After the shocking bombing of the finance and foreign ministries on August 19, the Iraqi government immediately scrambled for an answer to the deadliest bombing to hit Iraq in almost 18 months. Many inside the country pointed to lax security and said it was far too easy for the attackers to drive an explosive-laden truck through Baghdad.
The government initially arrested a former police chief who claimed to have masterminded the attack in conjunction with Syrian Baathists, and this led to a diplomatic row between Iraq and Syria. The two countries withdrew their respective ambassadors, and relations remain soured. Syrian President Bashar Assad denied any Syrian involvement and called the accusations “immoral”, given that Syria is housing more than a million Iraqi refugees.
It has recently come to light that the bombers may have had help from Iraqi security forces. This would explain how the trucks could have passed through security checkpoints without being stopped. In addition, recent reports claim that the attackers had been recently released from the Bucca jail, near Basra, where they were being held in United States custody. These accounts contradict the confession given by Wissam Ali Kadhem Ibrahim, the former police chief who confessed to masterminding the attacks in cooperation with Syrian Baathists.
This “confession” was the cornerstone of Iraq’s accusation that Syria has been sponsoring terrorists operating in Iraq, but Iraq claims to have more evidence to support its accusations.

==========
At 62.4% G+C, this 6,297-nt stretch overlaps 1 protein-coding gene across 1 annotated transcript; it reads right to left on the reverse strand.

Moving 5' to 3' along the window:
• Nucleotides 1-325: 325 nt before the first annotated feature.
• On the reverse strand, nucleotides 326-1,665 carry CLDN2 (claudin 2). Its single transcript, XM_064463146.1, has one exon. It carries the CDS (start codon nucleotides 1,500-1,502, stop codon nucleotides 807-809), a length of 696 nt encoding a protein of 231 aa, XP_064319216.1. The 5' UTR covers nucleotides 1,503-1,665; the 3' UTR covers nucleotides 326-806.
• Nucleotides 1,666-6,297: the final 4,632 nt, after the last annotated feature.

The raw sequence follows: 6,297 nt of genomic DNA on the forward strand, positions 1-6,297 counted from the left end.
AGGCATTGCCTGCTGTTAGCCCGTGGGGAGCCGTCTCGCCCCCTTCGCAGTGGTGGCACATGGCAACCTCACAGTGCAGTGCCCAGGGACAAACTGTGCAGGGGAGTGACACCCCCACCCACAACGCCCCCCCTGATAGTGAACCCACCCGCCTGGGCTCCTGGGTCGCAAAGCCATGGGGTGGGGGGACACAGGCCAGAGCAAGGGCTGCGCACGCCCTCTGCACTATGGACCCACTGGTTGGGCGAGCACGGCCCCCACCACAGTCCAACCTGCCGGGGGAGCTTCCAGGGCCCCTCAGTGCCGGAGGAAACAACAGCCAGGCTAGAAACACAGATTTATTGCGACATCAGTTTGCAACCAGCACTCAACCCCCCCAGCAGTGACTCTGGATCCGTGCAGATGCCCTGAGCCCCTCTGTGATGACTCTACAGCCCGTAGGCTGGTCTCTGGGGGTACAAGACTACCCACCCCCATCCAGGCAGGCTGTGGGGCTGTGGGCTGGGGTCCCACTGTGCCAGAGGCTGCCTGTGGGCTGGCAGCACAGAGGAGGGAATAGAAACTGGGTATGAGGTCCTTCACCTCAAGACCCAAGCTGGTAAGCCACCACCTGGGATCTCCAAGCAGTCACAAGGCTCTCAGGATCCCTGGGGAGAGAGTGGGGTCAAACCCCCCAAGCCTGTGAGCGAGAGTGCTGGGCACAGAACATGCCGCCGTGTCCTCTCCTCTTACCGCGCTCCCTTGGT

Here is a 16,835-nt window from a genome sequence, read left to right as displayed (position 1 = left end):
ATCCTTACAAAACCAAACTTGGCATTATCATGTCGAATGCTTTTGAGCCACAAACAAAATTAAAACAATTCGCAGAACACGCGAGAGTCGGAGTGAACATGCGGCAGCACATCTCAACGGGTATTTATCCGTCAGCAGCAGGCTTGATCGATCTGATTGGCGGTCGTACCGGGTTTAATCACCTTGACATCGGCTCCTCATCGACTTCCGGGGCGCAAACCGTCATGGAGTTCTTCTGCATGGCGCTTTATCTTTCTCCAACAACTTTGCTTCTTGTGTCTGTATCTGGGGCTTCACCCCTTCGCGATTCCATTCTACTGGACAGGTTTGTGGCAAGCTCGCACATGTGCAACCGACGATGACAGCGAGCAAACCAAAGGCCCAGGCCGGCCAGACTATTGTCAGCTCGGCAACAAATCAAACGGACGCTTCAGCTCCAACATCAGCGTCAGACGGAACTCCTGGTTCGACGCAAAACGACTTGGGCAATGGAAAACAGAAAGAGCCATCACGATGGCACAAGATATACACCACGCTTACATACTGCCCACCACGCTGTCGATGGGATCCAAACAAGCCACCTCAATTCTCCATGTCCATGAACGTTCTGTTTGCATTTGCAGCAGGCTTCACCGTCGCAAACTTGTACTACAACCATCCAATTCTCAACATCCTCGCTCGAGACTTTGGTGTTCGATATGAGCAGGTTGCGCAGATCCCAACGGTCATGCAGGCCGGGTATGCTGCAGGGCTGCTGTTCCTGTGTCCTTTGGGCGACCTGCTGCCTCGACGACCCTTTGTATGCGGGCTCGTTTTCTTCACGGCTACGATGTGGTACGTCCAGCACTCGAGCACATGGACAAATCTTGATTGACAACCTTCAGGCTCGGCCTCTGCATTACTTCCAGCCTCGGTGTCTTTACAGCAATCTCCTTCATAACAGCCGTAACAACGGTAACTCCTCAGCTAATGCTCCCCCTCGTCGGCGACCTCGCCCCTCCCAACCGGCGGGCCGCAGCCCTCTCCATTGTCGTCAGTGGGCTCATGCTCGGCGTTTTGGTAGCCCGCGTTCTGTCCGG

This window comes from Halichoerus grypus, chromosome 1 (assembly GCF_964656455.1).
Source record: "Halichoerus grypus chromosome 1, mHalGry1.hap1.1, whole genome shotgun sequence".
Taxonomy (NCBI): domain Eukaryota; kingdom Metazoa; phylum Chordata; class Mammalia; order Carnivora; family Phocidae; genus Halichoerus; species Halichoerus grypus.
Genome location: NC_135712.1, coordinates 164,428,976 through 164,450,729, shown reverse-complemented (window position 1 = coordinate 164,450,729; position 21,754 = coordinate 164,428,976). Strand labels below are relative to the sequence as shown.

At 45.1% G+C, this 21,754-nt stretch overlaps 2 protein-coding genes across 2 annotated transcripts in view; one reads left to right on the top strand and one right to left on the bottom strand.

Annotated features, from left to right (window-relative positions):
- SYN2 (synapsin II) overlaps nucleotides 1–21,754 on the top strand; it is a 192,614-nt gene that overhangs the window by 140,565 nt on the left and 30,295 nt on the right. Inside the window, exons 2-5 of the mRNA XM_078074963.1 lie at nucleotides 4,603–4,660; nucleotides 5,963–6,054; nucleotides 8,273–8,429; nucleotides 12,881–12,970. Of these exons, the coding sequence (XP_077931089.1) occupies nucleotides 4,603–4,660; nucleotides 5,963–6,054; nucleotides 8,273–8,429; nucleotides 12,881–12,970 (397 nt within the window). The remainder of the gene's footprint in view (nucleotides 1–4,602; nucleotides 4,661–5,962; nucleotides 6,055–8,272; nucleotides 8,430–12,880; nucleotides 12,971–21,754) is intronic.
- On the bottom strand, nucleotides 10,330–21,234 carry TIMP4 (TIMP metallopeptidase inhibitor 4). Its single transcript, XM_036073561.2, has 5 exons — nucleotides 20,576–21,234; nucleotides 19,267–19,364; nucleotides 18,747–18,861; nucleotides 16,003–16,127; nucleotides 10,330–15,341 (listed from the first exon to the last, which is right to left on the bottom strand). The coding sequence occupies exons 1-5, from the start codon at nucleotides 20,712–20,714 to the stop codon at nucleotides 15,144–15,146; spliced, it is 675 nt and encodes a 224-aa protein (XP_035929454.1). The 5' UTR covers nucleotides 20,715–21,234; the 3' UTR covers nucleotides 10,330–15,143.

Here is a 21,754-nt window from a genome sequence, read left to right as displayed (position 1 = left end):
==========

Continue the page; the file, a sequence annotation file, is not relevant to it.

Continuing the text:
Considering that these are two Arab states, logic would lead one to expect a third Arab state to act as a mediator. However, no Arab state stepped in, as probably expected. Instead, Iran and Turkey had to act as intermediaries to facilitate negotiations. Turkey is assuming this role despite an ongoing row with both Iraq and Syria over water rights and Iran is acting as an intermediary in a foreign dispute while it has plenty of problems at home.
Neither of these states is ideally situated or better suited than the Arab states to assume these roles, so why is there a pronounced absence of Arab intervention in the problem?
The lack of Arab mediation in this dispute speaks volumes about the current disunity among Arab states. Sadly, this situation has existed for some time; Turkey had to play a similar role in the Gaza conflict in early 2009, and during the summer war between Israel and Hizbollah. While it is not unexpected that Turkey should be involved, Iran’s entry into the talks is very interesting.
Iranian Foreign Minister Manouchehr Mottaki described Tehran-Damascus relations as strategic, adding that the relationship is helpful in maintaining stability and security in the region. Given that Iran is recovering from the election crisis of June 12, it seems that Iran is already trying to reestablish its role in the region and cement its influence.
Can the Arab states reach a consensus and move forward as a bloc? It seems this decades-old question still persists.
Jordan Times, 10 September 2009